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I have an object that I'm iterating

for (el in object) {
// Some work here

I want to know when is the last iteration, inside the iteration, so I can do

for (el in object) {
// Some work here
if (last_iteration) {
// Do something

Any straightforward way to do it?

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Are you iterating over the properties of an object - a {} - or an array - a []? –  Matt Ball Dec 18 '10 at 15:40
Is there something specific you want to do to the last element? Or is it just a timing thing (when done processing, do x)? –  dana Dec 18 '10 at 15:41
1- It's not an array, it's an object. 2- I can't do that outside of the loop (which would make things easier) because of the nature of the code (little bit complicated and uses eval, makes me with no control over the executing code) –  Omar Abid Dec 18 '10 at 15:57
If it is an object, the order of the elements is not guaranteed, ergo there is no "last" element –  Pablo Fernandez Dec 18 '10 at 16:00
What I mean is that the last element may vary form one iteration to another (this does not happen in major browsers but the ECMA spec specifically says not to rely on object key order), and your function will yield different values every time –  Pablo Fernandez Dec 18 '10 at 16:04
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3 Answers

up vote 1 down vote accepted

Something like:

var first = true;
var prev;
for (el in object) {
  // Some work here
  if (first) {
    first = false;
  } else {
  prev = el;
doSomething(prev); // Prev is now last of all elements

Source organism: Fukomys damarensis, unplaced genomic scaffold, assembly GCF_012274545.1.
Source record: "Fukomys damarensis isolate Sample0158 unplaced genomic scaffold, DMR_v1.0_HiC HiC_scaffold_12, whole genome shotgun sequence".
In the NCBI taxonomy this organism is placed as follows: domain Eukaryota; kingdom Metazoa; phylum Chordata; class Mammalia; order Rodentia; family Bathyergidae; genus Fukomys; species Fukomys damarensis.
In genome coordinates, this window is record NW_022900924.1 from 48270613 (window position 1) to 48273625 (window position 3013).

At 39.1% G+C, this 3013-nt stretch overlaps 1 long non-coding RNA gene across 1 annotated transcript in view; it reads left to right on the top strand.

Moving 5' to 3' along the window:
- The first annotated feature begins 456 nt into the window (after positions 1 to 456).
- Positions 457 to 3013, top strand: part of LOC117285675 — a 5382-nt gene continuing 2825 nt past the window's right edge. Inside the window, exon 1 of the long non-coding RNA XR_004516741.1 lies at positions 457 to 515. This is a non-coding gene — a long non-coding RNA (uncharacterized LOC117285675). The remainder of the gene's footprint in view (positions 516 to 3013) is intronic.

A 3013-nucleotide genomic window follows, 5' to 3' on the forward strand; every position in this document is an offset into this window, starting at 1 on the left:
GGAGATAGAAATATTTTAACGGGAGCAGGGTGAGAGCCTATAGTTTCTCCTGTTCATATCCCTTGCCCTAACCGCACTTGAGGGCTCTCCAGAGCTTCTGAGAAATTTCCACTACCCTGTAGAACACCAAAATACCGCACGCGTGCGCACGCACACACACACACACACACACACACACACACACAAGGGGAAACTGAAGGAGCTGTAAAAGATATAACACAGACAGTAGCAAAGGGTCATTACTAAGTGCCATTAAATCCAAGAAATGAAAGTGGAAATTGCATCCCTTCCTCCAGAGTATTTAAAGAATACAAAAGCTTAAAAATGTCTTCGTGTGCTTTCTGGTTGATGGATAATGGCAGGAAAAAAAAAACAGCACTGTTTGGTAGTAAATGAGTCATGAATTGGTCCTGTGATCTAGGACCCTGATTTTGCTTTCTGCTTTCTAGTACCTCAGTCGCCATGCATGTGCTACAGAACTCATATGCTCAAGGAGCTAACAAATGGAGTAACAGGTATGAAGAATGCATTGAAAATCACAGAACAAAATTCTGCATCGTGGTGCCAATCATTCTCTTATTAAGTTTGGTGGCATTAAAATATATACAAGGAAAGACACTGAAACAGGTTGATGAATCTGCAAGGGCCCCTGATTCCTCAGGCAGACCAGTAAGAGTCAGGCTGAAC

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You should declare variable el with the var statement as well and then you can leave the extra prev variable. –  Török Gábor Dec 18 '10 at 15:42
@Török Thanks - definitively a good thing to do for(var el in object), however that would not get rid of prev, as you need it in the loop besides el (in line prev = el - how would you do this if you had only el?) –  icyrock.com Dec 18 '10 at 15:50
@icyrock.com: what I meant: gist.github.com/746700 –  Török Gábor Dec 18 '10 at 17:50
@Török As given in the question, OP wanted to process the last element separately. The code from your link will process it twice, once within for and once after the }. –  icyrock.com Dec 18 '10 at 19:17
@icyrock.com: okay. For me, according to the original example, it seems he wants extra processing for the last element. For that case, it works. –  Török Gábor Dec 18 '10 at 20:22
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as said already, there is no distinct order for properties, so last enumerated property is only known afterwards.

var object = { a: 'b', c: 42 };
for ( var string in object ) ;
alert( object[string] );  // last property name is still here 
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add comment

Note that this will only work if the object you are iterating over is an array (has numeric keys)

var a = [1,2,3,4,5];

for (i in a) {
  if(a[+i+1] === undefined) 
    console.log('the last one is: ' + a[i]);

Note that the + sign before i is necessary since if omitted, it will do a string concatenation, the keys resulting in 01, 12, 23, etc

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doesn t work with a = {"a": "foo", "b": "bar", "c": "baz"} –  mpenet Dec 18 '10 at 15:55
that's correct... but again, we don't know what the OP is iterating over. If it's an array, this is the best way of doing it (the alternative makes my eyes hurt) –  Pablo Fernandez Dec 18 '10 at 15:57
It fails if given var a = [1, 2, undefined, 4, 5];. –  Török Gábor Dec 18 '10 at 20:20
Object cannot have property names of type Number –  Free Consulting Dec 19 '10 at 4:28
It also fails if a is a string. Oh, and it also doesn't work if you replace for with while –  Pablo Fernandez Dec 20 '10 at 3:22
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